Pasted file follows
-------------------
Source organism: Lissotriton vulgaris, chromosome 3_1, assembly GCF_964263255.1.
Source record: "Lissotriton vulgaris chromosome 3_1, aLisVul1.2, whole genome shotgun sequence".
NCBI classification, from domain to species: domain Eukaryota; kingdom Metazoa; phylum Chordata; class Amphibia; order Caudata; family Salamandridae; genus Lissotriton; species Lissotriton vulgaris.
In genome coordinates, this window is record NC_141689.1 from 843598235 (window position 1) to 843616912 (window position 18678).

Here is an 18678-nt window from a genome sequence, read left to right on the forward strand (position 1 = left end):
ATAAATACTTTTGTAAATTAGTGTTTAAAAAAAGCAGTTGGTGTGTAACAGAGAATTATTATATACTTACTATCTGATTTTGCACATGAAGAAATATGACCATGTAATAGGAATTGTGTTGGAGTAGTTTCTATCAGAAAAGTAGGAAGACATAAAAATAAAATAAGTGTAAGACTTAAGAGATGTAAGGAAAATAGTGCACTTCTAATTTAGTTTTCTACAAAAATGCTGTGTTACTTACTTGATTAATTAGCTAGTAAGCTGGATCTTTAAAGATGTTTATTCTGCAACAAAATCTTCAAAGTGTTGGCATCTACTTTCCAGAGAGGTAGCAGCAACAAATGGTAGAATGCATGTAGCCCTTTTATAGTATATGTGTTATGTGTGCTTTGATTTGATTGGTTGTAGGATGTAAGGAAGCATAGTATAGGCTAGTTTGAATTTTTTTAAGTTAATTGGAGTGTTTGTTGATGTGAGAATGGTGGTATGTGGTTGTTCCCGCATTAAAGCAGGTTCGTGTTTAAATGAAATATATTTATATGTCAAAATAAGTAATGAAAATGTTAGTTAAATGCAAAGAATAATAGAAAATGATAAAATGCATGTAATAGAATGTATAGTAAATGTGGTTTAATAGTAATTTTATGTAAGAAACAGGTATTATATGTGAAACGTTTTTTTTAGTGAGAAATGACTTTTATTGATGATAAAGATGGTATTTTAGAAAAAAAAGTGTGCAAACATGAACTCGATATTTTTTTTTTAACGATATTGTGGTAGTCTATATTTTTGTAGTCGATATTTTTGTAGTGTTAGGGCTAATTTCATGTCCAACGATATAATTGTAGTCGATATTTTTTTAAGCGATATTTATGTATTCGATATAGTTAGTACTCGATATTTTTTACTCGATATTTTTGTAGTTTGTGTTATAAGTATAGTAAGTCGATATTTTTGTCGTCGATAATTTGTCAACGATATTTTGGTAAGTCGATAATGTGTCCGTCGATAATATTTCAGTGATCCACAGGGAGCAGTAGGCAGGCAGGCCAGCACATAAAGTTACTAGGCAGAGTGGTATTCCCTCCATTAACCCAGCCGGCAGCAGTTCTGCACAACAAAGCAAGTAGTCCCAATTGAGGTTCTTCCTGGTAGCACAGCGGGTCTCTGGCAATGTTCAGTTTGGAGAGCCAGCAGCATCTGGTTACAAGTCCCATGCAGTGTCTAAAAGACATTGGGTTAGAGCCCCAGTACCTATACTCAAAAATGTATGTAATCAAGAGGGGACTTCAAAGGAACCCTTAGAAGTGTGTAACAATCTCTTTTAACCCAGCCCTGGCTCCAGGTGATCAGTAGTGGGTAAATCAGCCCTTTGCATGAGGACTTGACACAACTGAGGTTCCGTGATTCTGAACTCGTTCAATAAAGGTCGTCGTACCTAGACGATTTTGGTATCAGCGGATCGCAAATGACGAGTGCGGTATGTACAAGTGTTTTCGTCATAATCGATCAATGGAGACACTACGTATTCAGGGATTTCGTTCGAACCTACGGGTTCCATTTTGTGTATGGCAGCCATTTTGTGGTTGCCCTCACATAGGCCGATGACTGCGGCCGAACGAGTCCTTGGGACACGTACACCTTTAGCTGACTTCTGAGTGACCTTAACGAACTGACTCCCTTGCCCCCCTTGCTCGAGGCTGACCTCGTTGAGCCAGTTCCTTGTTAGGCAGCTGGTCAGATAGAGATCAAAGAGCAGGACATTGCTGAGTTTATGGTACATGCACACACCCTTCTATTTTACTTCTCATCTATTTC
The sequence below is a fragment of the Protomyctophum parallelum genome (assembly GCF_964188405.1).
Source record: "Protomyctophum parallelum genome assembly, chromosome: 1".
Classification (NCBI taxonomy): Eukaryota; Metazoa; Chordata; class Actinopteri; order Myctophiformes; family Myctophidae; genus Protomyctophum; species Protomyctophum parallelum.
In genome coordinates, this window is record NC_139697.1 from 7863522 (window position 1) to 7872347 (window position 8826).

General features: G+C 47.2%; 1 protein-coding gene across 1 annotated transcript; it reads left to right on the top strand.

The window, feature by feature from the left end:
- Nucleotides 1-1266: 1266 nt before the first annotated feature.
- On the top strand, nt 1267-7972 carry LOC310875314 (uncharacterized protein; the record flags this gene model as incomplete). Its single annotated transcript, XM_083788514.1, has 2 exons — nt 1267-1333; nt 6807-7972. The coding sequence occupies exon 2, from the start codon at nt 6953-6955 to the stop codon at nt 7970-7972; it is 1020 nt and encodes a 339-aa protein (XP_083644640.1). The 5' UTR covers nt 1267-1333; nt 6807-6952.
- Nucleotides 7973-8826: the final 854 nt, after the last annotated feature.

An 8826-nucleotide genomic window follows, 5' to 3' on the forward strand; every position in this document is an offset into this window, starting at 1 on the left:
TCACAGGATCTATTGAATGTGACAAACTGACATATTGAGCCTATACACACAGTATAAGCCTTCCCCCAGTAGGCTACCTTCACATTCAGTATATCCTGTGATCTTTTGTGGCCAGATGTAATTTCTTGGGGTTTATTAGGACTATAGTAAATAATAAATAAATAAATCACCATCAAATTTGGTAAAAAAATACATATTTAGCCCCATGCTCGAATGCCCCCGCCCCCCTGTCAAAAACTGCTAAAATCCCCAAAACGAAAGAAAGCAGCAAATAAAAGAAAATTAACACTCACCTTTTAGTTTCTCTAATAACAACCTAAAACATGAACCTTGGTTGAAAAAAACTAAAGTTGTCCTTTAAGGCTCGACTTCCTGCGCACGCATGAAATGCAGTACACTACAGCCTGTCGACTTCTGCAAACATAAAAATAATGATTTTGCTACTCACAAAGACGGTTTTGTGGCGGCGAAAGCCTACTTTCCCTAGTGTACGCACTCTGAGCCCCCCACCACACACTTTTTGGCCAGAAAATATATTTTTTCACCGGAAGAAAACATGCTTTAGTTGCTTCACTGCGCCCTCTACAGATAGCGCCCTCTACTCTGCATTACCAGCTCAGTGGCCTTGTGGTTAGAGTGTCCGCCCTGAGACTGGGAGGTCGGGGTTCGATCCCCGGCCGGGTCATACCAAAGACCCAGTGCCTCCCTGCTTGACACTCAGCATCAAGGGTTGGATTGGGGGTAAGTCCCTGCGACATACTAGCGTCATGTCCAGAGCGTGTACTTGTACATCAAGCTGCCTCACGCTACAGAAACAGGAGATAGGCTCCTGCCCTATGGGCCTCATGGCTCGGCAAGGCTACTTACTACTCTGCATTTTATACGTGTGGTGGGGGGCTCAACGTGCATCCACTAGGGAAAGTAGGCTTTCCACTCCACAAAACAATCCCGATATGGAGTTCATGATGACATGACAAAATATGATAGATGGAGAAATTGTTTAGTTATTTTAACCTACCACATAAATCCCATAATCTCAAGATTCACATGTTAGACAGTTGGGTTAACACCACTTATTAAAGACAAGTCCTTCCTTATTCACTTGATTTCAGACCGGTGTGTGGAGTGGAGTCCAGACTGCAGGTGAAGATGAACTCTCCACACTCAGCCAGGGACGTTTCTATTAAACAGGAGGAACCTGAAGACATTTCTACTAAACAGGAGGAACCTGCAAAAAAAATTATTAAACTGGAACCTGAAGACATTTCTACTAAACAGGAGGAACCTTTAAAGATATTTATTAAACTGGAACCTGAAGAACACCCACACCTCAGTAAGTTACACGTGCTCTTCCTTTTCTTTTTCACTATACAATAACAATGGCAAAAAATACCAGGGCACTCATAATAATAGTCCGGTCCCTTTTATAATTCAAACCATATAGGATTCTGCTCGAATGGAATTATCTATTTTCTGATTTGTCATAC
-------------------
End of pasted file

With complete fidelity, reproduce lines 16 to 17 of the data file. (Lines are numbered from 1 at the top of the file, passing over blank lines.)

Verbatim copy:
An 8826-nucleotide genomic window follows, 5' to 3' on the forward strand; every position in this document is an offset into this window, starting at 1 on the left:
TCACAGGATCTATTGAATGTGACAAACTGACATATTGAGCCTATACACACAGTATAAGCCTTCCCCCAGTAGGCTACCTTCACATTCAGTATATCCTGTGATCTTTTGTGGCCAGATGTAATTTCTTGGGGTTTATTAGGACTATAGTAAATAATAAATAAATAAATCACCATCAAATTTGGTAAAAAAATACATATTTAGCCCCATGCTCGAATGCCCCCGCCCCCCTGTCAAAAACTGCTAAAATCCCCAAAACGAAAGAAAGCAGCAAATAAAAGAAAATTAACACTCACCTTTTAGTTTCTCTAATAACAACCTAAAACATGAACCTTGGTTGAAAAAAACTAAAGTTGTCCTTTAAGGCTCGACTTCCTGCGCACGCATGAAATGCAGTACACTACAGCCTGTCGACTTCTGCAAACATAAAAATAATGATTTTGCTACTCACAAAGACGGTTTTGTGGCGGCGAAAGCCTACTTTCCCTAGTGTACGCACTCTGAGCCCCCCACCACACACTTTTTGGCCAGAAAATATATTTTTTCACCGGAAGAAAACATGCTTTAGTTGCTTCACTGCGCCCTCTACAGATAGCGCCCTCTACTCTGCATTACCAGCTCAGTGGCCTTGTGGTTAGAGTGTCCGCCCTGAGACTGGGAGGTCGGGGTTCGATCCCCGGCCGGGTCATACCAAAGACCCAGTGCCTCCCTGCTTGACACTCAGCATCAAGGGTTGGATTGGGGGTAAGTCCCTGCGACATACTAGCGTCATGTCCAGAGCGTGTACTTGTACATCAAGCTGCCTCACGCTACAGAAACAGGAGATAGGCTCCTGCCCTATGGGCCTCATGGCTCGGCAAGGCTACTTACTACTCTGCATTTTATACGTGTGGTGGGGGGCTCAACGTGCATCCACTAGGGAAAGTAGGCTTTCCACTCCACAAAACAATCCCGATATGGAGTTCATGATGACATGACAAAATATGATAGATGGAGAAATTGTTTAGTTATTTTAACCTACCACATAAATCCCATAATCTCAAGATTCACATGTTAGACAGTTGGGTTAACACCACTTATTAAAGACAAGTCCTTCCTTATTCACTTGATTTCAGACCGGTGTGTGGAGTGGAGTCCAGACTGCAGGTGAAGATGAACTCTCCACACTCAGCCAGGGACGTTTCTATTAAACAGGAGGAACCTGAAGACATTTCTACTAAACAGGAGGAACCTGCAAAAAAAATTATTAAACTGGAACCTGAAGACATTTCTACTAAACAGGAGGAACCTTTAAAGATATTTATTAAACTGGAACCTGAAGAACACCCACACCTCAGTAAGTTACACGTGCTCTTCCTTTTCTTTTTCACTATACAATAACAATGGCAAAAAATACCAGGGCACTCATAATAATAGTCCGGTCCCTTTTATAATTCAAACCATATAGGATTCTGCTCGAATGGAATTATCTATTTTCTGATTTGTCATAC